Tag: Catholic

Soldiers of the Cross: David Conyngham’s Unpublished Tribute to Catholic Priests and Nuns in the Civil War

David Powers Conyngham (1825-1883) was an Irish Catholic immigrant, journalist, writer, and Civil War soldier who served in both the Irish Brigade and in Sherman’s army during the Atlanta Campaign and March to the Sea. Shortly after the war ended, he wrote important works about the brigade and Sherman’s campaigns before turning his attention to religious and Irish history. He… Read more →

William S. Rosecrans and the Politics of Reconciliation

In the spring of 1865, as prospects for Union victory became brighter with each passing week, Major General William Starke Rosecrans found himself and his once promising military career in utter ruin. Despite winning a number of battles between the fall of 1861 and the summer of 1863, “Old Rosy” had been spectacularly defeated at Chickamauga on September 20, 1863,… Read more →

Between Two Extremes: The Boston Pilot on Slavery and the Civil War

Informally known as “the Irishman’s Bible,” The Boston Pilot was the leading Catholic journal in the United States during the 19th century. Although not the official organ of the Diocese of Boston during much of this period, the paper was read widely across Catholic and Irish communities throughout the U.S. Eventually it reached a circulation of over 100,000 in the… Read more →

History Comes for the Archbishop (Part II)

In Part I, I discussed how Archbishop John Hughes’s high reputation with Catholic scholars fell precipitously after the Second Vatican Council, thanks in large part to the scholarship of Fr. Andrew Greeley. Part II argues that the long-lasting impact of Greeley’s negative portrayal of Hughes greatly influenced other scholars. Recent historians, however, have begun to reevaluate more positively Hughes’s role… Read more →

History Comes for the Archbishop (Part I)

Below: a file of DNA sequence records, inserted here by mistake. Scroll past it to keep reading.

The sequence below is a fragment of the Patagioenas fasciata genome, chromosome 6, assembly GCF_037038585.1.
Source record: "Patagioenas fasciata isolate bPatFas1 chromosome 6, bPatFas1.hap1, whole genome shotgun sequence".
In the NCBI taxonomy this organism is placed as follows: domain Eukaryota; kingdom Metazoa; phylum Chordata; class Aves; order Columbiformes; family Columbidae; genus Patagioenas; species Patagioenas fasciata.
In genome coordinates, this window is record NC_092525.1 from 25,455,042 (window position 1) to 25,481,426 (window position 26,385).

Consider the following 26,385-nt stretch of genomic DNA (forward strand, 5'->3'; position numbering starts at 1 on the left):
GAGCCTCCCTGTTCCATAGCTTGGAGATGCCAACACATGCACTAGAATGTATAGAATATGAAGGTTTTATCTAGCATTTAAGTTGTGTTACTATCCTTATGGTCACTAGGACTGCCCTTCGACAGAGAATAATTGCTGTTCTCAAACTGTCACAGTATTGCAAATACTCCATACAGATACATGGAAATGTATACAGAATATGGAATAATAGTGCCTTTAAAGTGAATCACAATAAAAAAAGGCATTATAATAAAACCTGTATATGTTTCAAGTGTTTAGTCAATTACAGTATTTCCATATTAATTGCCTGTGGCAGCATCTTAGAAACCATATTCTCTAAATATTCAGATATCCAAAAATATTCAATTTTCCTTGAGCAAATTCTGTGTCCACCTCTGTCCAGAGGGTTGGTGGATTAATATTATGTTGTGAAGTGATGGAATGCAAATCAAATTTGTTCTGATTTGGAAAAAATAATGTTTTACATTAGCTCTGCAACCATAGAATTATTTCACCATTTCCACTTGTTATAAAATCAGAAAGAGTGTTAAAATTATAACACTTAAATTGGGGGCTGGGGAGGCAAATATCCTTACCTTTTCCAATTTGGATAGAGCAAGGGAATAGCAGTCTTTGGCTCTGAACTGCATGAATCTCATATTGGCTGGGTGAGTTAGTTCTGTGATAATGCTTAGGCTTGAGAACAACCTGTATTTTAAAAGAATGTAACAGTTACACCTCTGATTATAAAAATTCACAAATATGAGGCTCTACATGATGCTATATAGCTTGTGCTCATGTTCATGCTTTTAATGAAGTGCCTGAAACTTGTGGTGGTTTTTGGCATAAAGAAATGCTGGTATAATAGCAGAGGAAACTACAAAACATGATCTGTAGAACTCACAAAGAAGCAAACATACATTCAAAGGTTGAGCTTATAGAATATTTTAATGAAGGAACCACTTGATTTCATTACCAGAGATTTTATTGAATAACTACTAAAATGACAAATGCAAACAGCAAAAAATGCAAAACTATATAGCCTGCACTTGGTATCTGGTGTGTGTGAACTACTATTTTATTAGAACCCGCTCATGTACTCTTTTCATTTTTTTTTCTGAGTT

At a recent Nau Center event, J. Matthew Gallman asked a room of UVA graduate students who they thought was the most important 19th century American without a recent biography. As one might expect, the names that came forward were a combination of political, abolitionist, and other liberal figures popular with modern academic scholars. If I had been bold enough… Read more →

Papal Parody: A Humorous Take on Pius IX’s Peace Letter to Jefferson Davis

It cannot be denied that many 19th century Americans looked unfavorably on the growth of Catholicism in their country. Large-scale Catholic immigration, especially to the North and Midwest, stoked fears of future papist meddling in America’s democracy and society. When Pope Pius IX wrote a friendly letter in December 1863 to Confederate President Jefferson Davis hoping for the speedy end… Read more →

Irish Bravery, Catholic Sacrifice

Many Irish Catholic Americans hoped the Civil War would prove their loyalty to the nation once and for all. Enlisting in the Union Army in order to show they were just as American as their native-born, Protestant neighbors, they knew they would be judged by how they conducted themselves on the battlefield. Patrick Donahoe, owner and editor of the Boston… Read more →